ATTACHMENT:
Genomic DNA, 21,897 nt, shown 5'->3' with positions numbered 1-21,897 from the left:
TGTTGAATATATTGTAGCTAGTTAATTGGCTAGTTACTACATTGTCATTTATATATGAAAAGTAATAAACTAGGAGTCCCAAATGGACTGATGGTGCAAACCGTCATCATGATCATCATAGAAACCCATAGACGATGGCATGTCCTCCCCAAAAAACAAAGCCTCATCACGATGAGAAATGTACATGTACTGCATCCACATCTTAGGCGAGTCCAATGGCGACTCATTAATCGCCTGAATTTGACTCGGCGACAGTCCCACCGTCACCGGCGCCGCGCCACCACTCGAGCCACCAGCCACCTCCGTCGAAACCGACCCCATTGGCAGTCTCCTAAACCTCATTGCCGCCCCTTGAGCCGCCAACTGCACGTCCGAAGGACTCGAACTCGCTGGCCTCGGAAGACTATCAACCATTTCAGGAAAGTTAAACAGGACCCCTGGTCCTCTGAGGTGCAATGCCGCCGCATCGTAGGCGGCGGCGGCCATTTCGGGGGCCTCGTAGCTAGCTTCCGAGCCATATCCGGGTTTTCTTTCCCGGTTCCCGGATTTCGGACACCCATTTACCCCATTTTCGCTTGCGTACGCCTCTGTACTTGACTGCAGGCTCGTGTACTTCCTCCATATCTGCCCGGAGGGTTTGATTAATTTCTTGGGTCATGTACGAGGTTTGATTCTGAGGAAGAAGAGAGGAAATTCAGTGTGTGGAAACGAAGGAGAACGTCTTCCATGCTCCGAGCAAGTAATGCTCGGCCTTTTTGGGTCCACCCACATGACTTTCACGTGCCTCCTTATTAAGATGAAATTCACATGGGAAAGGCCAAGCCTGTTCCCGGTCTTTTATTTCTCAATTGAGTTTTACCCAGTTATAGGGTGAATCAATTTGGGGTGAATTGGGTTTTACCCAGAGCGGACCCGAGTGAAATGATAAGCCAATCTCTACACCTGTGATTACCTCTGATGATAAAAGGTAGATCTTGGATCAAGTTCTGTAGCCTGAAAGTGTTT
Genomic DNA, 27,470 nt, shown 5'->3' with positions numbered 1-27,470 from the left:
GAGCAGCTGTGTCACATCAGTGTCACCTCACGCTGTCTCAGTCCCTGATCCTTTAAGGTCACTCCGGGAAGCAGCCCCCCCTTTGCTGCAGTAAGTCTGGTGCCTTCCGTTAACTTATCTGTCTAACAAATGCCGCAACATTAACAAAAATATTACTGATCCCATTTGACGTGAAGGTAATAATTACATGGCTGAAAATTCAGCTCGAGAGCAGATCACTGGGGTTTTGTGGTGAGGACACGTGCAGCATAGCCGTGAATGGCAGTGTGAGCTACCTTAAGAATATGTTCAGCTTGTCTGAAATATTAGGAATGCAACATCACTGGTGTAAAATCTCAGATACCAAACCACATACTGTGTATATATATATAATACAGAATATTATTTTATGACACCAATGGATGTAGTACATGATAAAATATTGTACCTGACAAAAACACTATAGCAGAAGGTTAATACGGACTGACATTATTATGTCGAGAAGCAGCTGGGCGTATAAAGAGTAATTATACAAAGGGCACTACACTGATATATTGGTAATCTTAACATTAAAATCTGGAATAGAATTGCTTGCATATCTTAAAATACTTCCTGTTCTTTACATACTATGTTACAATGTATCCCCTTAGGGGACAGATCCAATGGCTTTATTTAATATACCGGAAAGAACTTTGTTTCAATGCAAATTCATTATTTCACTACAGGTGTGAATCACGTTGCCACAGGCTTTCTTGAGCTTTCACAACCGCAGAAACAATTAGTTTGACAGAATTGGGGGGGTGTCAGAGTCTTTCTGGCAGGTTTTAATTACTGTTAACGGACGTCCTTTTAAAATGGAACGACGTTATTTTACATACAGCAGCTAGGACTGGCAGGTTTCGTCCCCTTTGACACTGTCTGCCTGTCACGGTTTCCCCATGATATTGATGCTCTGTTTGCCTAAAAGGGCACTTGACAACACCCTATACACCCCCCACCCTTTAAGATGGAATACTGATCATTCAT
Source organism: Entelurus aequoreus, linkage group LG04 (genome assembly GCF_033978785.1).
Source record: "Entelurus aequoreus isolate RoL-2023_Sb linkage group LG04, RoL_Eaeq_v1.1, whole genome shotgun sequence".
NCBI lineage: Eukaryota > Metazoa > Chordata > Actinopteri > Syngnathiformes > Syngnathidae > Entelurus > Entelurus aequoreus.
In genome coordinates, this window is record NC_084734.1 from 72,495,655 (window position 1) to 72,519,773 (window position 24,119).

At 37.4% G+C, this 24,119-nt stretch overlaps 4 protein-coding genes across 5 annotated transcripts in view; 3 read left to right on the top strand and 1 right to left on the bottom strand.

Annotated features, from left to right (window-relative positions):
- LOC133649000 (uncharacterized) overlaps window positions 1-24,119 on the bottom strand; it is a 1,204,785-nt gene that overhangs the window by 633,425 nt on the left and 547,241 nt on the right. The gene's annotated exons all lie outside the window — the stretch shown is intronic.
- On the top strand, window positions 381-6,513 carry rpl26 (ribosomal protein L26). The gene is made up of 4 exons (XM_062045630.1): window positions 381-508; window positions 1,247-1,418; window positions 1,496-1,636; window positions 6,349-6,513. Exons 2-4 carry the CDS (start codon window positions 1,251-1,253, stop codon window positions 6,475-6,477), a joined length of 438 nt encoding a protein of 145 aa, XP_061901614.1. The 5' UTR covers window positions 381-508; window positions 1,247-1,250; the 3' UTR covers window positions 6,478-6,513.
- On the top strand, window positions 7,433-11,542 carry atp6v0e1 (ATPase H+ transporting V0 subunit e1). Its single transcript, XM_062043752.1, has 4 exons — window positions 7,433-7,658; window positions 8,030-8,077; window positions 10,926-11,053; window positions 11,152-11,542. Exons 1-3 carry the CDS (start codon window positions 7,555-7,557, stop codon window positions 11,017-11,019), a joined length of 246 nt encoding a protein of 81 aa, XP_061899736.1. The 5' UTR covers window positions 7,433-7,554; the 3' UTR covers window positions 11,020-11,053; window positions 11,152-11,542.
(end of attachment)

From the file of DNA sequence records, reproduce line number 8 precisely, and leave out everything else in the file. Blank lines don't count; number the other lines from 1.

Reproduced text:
In genome coordinates, this window is record NC_084734.1 from 72,495,655 (window position 1) to 72,519,773 (window position 24,119).